Complex disclosures have long been a major source of borrowers’ poor understanding of mortgages. We examine the effect of simplifying mortgage disclosures in a difference-in-differences design around a significant disclosure rule mandated by the Consumer Financial Protection Bureau in 2015. We find that inexperienced borrowers (first-time home buyers) pay significantly lower interest rates after the disclosure regulation than experienced borrowers (repeat buyers), suggesting that simplifying these disclosures reduces mortgage interest costs. Additional tests show that the reduction in interest costs is not accompanied with more upfront noninterest costs paid by borrowers. Our cross-sectional analyses reveal two mechanisms through which simplifying disclosures lowers interest costs: curbing predatory lending and facilitating borrower shopping. We further find that disadvantaged borrowers (Black, Hispanic, and single female) benefit more from simplified disclosures. Last, we do not find that simplifying disclosures affects mortgage loan performance.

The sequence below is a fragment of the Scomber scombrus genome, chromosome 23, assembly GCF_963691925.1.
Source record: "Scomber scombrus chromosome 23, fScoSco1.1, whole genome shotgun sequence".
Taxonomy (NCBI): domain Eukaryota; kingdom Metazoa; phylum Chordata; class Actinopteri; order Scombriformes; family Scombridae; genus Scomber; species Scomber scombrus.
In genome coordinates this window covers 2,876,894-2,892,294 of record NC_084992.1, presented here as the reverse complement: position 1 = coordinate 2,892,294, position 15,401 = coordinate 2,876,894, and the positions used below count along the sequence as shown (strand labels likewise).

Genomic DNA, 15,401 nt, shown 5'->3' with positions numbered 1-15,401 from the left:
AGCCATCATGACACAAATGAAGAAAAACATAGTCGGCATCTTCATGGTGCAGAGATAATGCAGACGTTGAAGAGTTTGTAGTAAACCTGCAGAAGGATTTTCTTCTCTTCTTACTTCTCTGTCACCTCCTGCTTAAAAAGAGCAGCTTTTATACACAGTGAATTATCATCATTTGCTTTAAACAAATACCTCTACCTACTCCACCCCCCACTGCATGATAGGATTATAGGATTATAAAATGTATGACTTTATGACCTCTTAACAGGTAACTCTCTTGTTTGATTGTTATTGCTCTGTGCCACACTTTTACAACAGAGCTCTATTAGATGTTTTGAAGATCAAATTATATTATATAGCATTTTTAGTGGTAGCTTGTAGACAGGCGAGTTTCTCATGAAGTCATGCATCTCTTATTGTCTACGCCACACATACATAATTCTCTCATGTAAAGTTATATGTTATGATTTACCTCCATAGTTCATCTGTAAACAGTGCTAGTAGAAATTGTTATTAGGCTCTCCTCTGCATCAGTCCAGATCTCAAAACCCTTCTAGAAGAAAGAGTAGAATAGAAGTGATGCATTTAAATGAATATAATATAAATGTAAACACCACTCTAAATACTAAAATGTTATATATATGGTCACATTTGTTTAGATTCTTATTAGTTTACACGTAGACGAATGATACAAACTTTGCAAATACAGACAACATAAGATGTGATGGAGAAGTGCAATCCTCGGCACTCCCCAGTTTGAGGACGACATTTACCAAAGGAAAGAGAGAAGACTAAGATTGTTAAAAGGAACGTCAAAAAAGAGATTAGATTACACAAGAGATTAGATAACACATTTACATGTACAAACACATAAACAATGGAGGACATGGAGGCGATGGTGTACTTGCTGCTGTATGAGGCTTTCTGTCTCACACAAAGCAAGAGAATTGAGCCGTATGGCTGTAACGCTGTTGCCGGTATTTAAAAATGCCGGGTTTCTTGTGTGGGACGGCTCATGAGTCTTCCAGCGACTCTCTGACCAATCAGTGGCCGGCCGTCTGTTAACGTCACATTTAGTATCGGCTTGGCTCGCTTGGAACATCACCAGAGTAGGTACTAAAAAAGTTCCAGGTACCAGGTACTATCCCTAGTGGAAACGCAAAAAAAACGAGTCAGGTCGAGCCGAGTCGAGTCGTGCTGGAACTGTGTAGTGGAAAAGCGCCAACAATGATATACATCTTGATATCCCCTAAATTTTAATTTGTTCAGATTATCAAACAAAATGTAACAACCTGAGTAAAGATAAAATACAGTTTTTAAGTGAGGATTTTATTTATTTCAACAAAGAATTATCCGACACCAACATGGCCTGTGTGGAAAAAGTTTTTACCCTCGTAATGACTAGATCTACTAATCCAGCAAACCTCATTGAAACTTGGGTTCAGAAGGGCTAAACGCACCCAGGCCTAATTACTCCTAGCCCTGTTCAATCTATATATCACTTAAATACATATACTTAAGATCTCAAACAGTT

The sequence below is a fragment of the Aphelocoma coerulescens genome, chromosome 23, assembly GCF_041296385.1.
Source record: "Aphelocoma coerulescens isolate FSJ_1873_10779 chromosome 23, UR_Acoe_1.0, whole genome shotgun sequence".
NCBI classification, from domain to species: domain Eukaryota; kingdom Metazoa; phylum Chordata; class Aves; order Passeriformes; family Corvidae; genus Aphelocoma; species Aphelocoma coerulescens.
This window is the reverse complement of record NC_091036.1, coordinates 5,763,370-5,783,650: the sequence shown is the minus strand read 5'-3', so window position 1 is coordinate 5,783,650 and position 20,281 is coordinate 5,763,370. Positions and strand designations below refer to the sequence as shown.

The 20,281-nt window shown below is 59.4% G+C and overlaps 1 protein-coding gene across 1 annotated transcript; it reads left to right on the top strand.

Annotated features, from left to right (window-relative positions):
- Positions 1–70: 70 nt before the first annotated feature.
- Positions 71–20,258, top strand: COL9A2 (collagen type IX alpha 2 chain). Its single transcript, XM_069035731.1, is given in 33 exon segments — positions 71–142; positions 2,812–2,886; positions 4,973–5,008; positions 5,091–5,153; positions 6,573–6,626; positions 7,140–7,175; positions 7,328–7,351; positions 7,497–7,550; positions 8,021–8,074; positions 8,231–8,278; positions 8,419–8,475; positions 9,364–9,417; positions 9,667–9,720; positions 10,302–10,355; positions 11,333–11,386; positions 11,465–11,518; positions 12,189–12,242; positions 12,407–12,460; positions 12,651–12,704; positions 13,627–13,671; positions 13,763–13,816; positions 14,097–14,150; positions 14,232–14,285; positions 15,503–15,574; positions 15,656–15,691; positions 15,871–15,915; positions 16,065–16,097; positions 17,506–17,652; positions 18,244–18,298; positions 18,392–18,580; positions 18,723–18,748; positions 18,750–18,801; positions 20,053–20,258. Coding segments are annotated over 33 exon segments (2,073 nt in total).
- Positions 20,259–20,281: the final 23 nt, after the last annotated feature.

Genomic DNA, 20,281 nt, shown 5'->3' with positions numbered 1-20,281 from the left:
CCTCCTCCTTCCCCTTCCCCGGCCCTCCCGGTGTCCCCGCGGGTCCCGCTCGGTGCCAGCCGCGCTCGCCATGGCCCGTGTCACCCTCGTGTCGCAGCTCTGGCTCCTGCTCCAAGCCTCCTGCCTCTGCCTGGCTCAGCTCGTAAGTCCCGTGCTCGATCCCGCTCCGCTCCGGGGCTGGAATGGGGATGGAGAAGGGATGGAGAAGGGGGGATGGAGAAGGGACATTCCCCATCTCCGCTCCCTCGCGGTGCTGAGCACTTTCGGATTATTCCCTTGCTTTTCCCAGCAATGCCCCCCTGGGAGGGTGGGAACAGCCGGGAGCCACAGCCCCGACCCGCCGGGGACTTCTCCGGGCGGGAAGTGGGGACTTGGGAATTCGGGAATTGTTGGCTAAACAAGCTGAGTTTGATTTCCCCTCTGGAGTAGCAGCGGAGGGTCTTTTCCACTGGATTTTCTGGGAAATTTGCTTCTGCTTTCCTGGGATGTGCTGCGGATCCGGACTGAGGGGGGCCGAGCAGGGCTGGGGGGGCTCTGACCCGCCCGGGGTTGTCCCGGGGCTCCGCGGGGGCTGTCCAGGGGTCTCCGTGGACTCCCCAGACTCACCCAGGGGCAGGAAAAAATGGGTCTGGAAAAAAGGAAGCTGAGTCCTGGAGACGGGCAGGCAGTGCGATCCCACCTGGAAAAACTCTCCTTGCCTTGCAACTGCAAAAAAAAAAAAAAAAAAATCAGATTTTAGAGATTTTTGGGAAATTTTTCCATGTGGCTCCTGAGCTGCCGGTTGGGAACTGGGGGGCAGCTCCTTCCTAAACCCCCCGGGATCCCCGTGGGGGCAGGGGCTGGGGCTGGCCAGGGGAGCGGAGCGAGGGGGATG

JEL Classifications: G21; G5; G18; M4.

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